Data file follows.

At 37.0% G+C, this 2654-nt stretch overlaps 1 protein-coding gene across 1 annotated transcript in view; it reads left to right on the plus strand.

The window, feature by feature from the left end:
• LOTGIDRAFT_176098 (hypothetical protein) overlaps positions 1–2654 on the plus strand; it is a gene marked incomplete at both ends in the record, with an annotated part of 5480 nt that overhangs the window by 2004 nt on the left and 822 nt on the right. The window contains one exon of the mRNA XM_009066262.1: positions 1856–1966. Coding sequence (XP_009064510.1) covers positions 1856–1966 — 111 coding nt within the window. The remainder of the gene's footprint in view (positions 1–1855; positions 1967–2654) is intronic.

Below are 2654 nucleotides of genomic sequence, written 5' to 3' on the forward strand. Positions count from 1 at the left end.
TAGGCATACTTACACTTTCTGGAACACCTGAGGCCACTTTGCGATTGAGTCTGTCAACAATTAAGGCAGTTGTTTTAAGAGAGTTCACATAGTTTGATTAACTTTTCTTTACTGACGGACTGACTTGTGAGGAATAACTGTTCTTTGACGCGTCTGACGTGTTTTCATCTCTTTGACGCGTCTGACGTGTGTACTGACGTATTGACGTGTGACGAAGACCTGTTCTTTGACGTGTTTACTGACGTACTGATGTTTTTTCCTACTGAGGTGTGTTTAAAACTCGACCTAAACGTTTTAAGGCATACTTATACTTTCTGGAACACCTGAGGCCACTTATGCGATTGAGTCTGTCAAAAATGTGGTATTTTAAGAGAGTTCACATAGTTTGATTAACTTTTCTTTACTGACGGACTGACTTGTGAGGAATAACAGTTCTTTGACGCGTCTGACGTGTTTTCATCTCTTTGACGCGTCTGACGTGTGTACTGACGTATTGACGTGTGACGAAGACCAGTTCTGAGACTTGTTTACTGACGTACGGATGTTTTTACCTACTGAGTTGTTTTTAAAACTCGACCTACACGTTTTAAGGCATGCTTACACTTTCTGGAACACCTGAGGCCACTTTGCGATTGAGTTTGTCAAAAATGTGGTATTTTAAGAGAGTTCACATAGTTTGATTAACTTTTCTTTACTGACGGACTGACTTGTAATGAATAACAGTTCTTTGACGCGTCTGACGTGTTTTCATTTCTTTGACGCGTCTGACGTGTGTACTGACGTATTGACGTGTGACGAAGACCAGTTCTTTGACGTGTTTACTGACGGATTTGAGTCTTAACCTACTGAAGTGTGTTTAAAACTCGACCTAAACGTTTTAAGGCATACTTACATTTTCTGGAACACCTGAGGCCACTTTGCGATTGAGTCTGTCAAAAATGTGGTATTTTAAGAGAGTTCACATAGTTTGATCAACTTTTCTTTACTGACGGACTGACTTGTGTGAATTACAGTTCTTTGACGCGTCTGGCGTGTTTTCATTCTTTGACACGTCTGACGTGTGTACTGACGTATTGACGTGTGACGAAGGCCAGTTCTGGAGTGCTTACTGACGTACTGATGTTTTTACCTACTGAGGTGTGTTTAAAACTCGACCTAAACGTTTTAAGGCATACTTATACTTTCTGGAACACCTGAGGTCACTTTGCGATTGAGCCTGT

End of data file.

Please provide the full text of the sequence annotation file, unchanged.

At 37.0% G+C, this 2654-nt stretch overlaps 1 protein-coding gene across 1 annotated transcript in view; it reads left to right on the plus strand.

The window, feature by feature from the left end:
• LOTGIDRAFT_176098 (hypothetical protein) overlaps positions 1–2654 on the plus strand; it is a gene marked incomplete at both ends in the record, with an annotated part of 5480 nt that overhangs the window by 2004 nt on the left and 822 nt on the right. The window contains one exon of the mRNA XM_009066262.1: positions 1856–1966. Coding sequence (XP_009064510.1) covers positions 1856–1966 — 111 coding nt within the window. The remainder of the gene's footprint in view (positions 1–1855; positions 1967–2654) is intronic.

Below are 2654 nucleotides of genomic sequence, written 5' to 3' on the forward strand. Positions count from 1 at the left end.
TAGGCATACTTACACTTTCTGGAACACCTGAGGCCACTTTGCGATTGAGTCTGTCAACAATTAAGGCAGTTGTTTTAAGAGAGTTCACATAGTTTGATTAACTTTTCTTTACTGACGGACTGACTTGTGAGGAATAACTGTTCTTTGACGCGTCTGACGTGTTTTCATCTCTTTGACGCGTCTGACGTGTGTACTGACGTATTGACGTGTGACGAAGACCTGTTCTTTGACGTGTTTACTGACGTACTGATGTTTTTTCCTACTGAGGTGTGTTTAAAACTCGACCTAAACGTTTTAAGGCATACTTATACTTTCTGGAACACCTGAGGCCACTTATGCGATTGAGTCTGTCAAAAATGTGGTATTTTAAGAGAGTTCACATAGTTTGATTAACTTTTCTTTACTGACGGACTGACTTGTGAGGAATAACAGTTCTTTGACGCGTCTGACGTGTTTTCATCTCTTTGACGCGTCTGACGTGTGTACTGACGTATTGACGTGTGACGAAGACCAGTTCTGAGACTTGTTTACTGACGTACGGATGTTTTTACCTACTGAGTTGTTTTTAAAACTCGACCTACACGTTTTAAGGCATGCTTACACTTTCTGGAACACCTGAGGCCACTTTGCGATTGAGTTTGTCAAAAATGTGGTATTTTAAGAGAGTTCACATAGTTTGATTAACTTTTCTTTACTGACGGACTGACTTGTAATGAATAACAGTTCTTTGACGCGTCTGACGTGTTTTCATTTCTTTGACGCGTCTGACGTGTGTACTGACGTATTGACGTGTGACGAAGACCAGTTCTTTGACGTGTTTACTGACGGATTTGAGTCTTAACCTACTGAAGTGTGTTTAAAACTCGACCTAAACGTTTTAAGGCATACTTACATTTTCTGGAACACCTGAGGCCACTTTGCGATTGAGTCTGTCAAAAATGTGGTATTTTAAGAGAGTTCACATAGTTTGATCAACTTTTCTTTACTGACGGACTGACTTGTGTGAATTACAGTTCTTTGACGCGTCTGGCGTGTTTTCATTCTTTGACACGTCTGACGTGTGTACTGACGTATTGACGTGTGACGAAGGCCAGTTCTGGAGTGCTTACTGACGTACTGATGTTTTTACCTACTGAGGTGTGTTTAAAACTCGACCTAAACGTTTTAAGGCATACTTATACTTTCTGGAACACCTGAGGTCACTTTGCGATTGAGCCTGT